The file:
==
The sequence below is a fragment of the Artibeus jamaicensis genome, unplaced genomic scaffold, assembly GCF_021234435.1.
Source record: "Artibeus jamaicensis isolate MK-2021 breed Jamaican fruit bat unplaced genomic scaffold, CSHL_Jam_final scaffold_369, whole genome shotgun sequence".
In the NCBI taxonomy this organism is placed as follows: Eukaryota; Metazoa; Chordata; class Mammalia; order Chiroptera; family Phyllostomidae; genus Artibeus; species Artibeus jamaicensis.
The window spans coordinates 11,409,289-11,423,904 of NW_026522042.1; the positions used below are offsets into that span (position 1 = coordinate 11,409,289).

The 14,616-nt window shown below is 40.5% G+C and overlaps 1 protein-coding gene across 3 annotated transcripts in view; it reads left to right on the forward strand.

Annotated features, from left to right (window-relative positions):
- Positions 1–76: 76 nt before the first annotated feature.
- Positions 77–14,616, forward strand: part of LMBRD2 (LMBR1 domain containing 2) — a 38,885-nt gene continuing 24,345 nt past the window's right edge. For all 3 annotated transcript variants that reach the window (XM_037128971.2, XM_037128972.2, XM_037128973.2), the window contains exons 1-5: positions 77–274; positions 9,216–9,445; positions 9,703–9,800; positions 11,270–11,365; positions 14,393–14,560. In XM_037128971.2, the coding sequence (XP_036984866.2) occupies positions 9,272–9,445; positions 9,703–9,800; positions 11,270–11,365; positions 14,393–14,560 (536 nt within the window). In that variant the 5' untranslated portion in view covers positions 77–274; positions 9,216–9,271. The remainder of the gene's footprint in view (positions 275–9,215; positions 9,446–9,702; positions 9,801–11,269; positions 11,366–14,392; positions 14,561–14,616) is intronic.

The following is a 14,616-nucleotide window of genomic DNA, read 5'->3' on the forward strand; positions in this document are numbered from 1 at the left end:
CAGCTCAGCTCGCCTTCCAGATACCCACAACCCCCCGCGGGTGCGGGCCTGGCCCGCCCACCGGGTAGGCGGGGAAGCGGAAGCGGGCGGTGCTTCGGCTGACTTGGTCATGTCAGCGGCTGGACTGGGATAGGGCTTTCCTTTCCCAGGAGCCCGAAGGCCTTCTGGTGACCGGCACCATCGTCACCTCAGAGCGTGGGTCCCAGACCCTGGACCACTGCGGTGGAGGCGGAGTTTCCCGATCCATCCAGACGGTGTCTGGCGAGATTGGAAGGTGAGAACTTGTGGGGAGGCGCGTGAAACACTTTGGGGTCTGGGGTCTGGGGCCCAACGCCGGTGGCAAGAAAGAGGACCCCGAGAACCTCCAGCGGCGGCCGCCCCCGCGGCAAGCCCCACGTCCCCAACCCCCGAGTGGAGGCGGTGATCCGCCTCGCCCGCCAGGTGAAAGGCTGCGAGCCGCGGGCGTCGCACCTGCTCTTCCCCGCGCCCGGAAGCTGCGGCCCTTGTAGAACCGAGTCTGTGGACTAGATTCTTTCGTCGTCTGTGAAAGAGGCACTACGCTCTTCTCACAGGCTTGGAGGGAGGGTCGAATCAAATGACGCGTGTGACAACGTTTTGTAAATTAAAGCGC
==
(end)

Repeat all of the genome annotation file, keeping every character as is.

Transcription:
The sequence below is a fragment of the Artibeus jamaicensis genome, unplaced genomic scaffold, assembly GCF_021234435.1.
Source record: "Artibeus jamaicensis isolate MK-2021 breed Jamaican fruit bat unplaced genomic scaffold, CSHL_Jam_final scaffold_369, whole genome shotgun sequence".
In the NCBI taxonomy this organism is placed as follows: Eukaryota; Metazoa; Chordata; class Mammalia; order Chiroptera; family Phyllostomidae; genus Artibeus; species Artibeus jamaicensis.
The window spans coordinates 11,409,289-11,423,904 of NW_026522042.1; the positions used below are offsets into that span (position 1 = coordinate 11,409,289).

The 14,616-nt window shown below is 40.5% G+C and overlaps 1 protein-coding gene across 3 annotated transcripts in view; it reads left to right on the forward strand.

Annotated features, from left to right (window-relative positions):
- Positions 1–76: 76 nt before the first annotated feature.
- Positions 77–14,616, forward strand: part of LMBRD2 (LMBR1 domain containing 2) — a 38,885-nt gene continuing 24,345 nt past the window's right edge. For all 3 annotated transcript variants that reach the window (XM_037128971.2, XM_037128972.2, XM_037128973.2), the window contains exons 1-5: positions 77–274; positions 9,216–9,445; positions 9,703–9,800; positions 11,270–11,365; positions 14,393–14,560. In XM_037128971.2, the coding sequence (XP_036984866.2) occupies positions 9,272–9,445; positions 9,703–9,800; positions 11,270–11,365; positions 14,393–14,560 (536 nt within the window). In that variant the 5' untranslated portion in view covers positions 77–274; positions 9,216–9,271. The remainder of the gene's footprint in view (positions 275–9,215; positions 9,446–9,702; positions 9,801–11,269; positions 11,366–14,392; positions 14,561–14,616) is intronic.

The following is a 14,616-nucleotide window of genomic DNA, read 5'->3' on the forward strand; positions in this document are numbered from 1 at the left end:
CAGCTCAGCTCGCCTTCCAGATACCCACAACCCCCCGCGGGTGCGGGCCTGGCCCGCCCACCGGGTAGGCGGGGAAGCGGAAGCGGGCGGTGCTTCGGCTGACTTGGTCATGTCAGCGGCTGGACTGGGATAGGGCTTTCCTTTCCCAGGAGCCCGAAGGCCTTCTGGTGACCGGCACCATCGTCACCTCAGAGCGTGGGTCCCAGACCCTGGACCACTGCGGTGGAGGCGGAGTTTCCCGATCCATCCAGACGGTGTCTGGCGAGATTGGAAGGTGAGAACTTGTGGGGAGGCGCGTGAAACACTTTGGGGTCTGGGGTCTGGGGCCCAACGCCGGTGGCAAGAAAGAGGACCCCGAGAACCTCCAGCGGCGGCCGCCCCCGCGGCAAGCCCCACGTCCCCAACCCCCGAGTGGAGGCGGTGATCCGCCTCGCCCGCCAGGTGAAAGGCTGCGAGCCGCGGGCGTCGCACCTGCTCTTCCCCGCGCCCGGAAGCTGCGGCCCTTGTAGAACCGAGTCTGTGGACTAGATTCTTTCGTCGTCTGTGAAAGAGGCACTACGCTCTTCTCACAGGCTTGGAGGGAGGGTCGAATCAAATGACGCGTGTGACAACGTTTTGTAAATTAAAGCGC